Helping Foot Pain: Blocking Tendon Sheath Might Aid Diagnosis

At the AAEP Blue-Ribbon Panel Research Meeting in Ft. Collins, Colo., on Aug. 1, Michael Schramme, DVM, CertE, PhD, Dipl. ECVS, of North Carolina State University, discussed analgesia of the tendon sheath and its significance to digital flexor tendon pain in the foot.

His research was conducted with three models--one involved tightening set screws against the sole or heel to induce moderate to severe lameness in specific areas of the foot, another used toxin injection into the coffin joint, and the third injected toxin into the navicular bursa. Following induction of lameness, each horse received anesthetic into the digital flexor tendon sheath to see if lameness could be abolished. Videos were taken of the horses before anesthetic and at 10 and 20 minutes following injection. The lameness was scored by evaluators using a consistent scale.

For all three groups--heel pain, coffin joint pain, and navicular pain--there was no significant improvement in median lameness scores at either 10- or 20-minute evaluations. The researchers concluded that analgesia of the digital flexor tendon sheath has little effect on lameness caused by pain originating in the sole, coffin joint, or navicular bursa. Anesthesia in the digital flexor tendon sheath limits pain only to structures within the sheath, such as the flexor tendon or distal sesamoidean ligaments. This study suggests that analgesia of the digital sheath is a useful alternative diagnostic tool for identifying tendonitis in the foot instead of relying on a more expensive MRI.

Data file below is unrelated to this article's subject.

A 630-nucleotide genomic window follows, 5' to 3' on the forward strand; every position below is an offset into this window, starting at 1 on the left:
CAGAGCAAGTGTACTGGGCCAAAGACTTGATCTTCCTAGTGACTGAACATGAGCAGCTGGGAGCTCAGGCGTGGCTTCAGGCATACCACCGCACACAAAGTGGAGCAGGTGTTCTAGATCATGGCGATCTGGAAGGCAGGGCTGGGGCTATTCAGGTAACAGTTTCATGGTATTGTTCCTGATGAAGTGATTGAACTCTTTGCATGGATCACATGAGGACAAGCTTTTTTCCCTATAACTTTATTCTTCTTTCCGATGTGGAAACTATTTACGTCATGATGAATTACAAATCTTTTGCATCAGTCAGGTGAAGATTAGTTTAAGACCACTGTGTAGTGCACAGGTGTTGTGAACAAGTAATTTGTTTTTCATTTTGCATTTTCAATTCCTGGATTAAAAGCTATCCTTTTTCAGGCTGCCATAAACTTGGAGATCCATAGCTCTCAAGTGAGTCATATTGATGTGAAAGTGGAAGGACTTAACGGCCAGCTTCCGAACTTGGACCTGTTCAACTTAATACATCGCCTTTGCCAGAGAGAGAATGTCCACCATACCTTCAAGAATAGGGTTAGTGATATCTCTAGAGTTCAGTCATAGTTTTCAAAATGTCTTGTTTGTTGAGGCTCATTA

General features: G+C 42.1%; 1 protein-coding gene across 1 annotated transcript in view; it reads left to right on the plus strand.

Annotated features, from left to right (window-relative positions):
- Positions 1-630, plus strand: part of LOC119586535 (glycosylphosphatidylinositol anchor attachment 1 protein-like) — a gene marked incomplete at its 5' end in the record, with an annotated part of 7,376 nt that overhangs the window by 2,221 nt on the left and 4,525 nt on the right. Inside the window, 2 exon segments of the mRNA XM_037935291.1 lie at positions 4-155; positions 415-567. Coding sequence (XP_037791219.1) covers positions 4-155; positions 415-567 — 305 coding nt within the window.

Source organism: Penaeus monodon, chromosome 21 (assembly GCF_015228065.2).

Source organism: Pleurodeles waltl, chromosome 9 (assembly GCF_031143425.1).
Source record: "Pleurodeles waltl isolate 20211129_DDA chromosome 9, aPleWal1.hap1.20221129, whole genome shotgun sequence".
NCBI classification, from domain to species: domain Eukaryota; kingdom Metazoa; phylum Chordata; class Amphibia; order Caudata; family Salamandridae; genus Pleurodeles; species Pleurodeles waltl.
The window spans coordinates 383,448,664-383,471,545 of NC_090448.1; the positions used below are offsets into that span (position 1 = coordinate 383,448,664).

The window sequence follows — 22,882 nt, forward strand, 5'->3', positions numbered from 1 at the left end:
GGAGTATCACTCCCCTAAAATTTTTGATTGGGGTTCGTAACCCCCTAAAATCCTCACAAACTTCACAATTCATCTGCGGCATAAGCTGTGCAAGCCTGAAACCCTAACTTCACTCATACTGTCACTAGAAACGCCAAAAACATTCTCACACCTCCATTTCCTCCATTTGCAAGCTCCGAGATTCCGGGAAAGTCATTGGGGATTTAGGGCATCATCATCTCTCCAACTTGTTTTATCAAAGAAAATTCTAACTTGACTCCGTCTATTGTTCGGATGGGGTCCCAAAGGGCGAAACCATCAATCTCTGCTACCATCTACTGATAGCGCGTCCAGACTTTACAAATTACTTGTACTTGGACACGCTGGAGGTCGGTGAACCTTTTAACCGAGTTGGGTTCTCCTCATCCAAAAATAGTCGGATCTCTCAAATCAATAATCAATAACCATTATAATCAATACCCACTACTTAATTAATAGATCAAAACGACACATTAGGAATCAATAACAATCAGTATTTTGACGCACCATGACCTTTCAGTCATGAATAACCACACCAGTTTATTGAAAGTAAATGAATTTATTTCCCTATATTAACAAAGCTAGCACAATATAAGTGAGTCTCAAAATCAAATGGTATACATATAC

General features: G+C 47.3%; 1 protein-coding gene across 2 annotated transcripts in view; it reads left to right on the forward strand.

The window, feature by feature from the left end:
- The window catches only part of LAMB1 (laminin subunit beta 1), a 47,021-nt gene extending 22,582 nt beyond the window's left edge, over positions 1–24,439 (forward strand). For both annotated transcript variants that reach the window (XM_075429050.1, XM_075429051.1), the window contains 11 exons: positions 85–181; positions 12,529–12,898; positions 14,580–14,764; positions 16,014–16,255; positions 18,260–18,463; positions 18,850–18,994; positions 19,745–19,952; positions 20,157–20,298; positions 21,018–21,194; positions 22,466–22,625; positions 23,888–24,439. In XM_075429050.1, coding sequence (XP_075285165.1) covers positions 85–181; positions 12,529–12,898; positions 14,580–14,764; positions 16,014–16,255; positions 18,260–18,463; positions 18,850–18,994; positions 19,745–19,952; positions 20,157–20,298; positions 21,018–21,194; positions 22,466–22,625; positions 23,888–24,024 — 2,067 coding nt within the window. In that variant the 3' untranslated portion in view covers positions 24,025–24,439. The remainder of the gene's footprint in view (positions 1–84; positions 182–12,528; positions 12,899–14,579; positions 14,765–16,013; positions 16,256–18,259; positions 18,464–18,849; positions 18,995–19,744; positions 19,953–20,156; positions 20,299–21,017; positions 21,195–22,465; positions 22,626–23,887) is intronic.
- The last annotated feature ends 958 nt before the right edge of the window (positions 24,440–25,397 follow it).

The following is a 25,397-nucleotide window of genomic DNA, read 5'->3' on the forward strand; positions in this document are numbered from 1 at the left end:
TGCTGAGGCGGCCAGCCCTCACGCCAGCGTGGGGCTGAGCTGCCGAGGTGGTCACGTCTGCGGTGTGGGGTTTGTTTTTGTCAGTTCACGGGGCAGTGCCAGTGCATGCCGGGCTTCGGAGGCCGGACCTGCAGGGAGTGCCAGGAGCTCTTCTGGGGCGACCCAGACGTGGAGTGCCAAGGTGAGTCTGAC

Another suggestion that arose from this study is that improvement in sole pain in the toe 20 minutes following anesthesia might be due to partial desensitization of the palmar digital nerve distal (the farther away--in this case from the horse's body) to the origin of the branches that provide heel sensation. The digital sheath and coffin joint might be intimately related with the sheath lying close to the neurovascular bundle, particularly when the distal limb is held up in flexion as one might do when infusing a palmar digital nerve block.

About the Author

Nancy S. Loving, DVM

Nancy S. Loving, DVM, owns Loving Equine Clinic in Boulder, Colorado, and has a special interest in managing the care of sport horses. Her recent book, All Horse Systems Go, is a comprehensive veterinary care and conditioning resource in full color that covers all facets of horse care (available at or by calling 800/582-5604). She has also authored the books Go the Distance as a resource for endurance horse owners, Conformation and Performance, and First Aid for Horse and Rider in addition to many veterinary articles for both horse owner and professional audiences.

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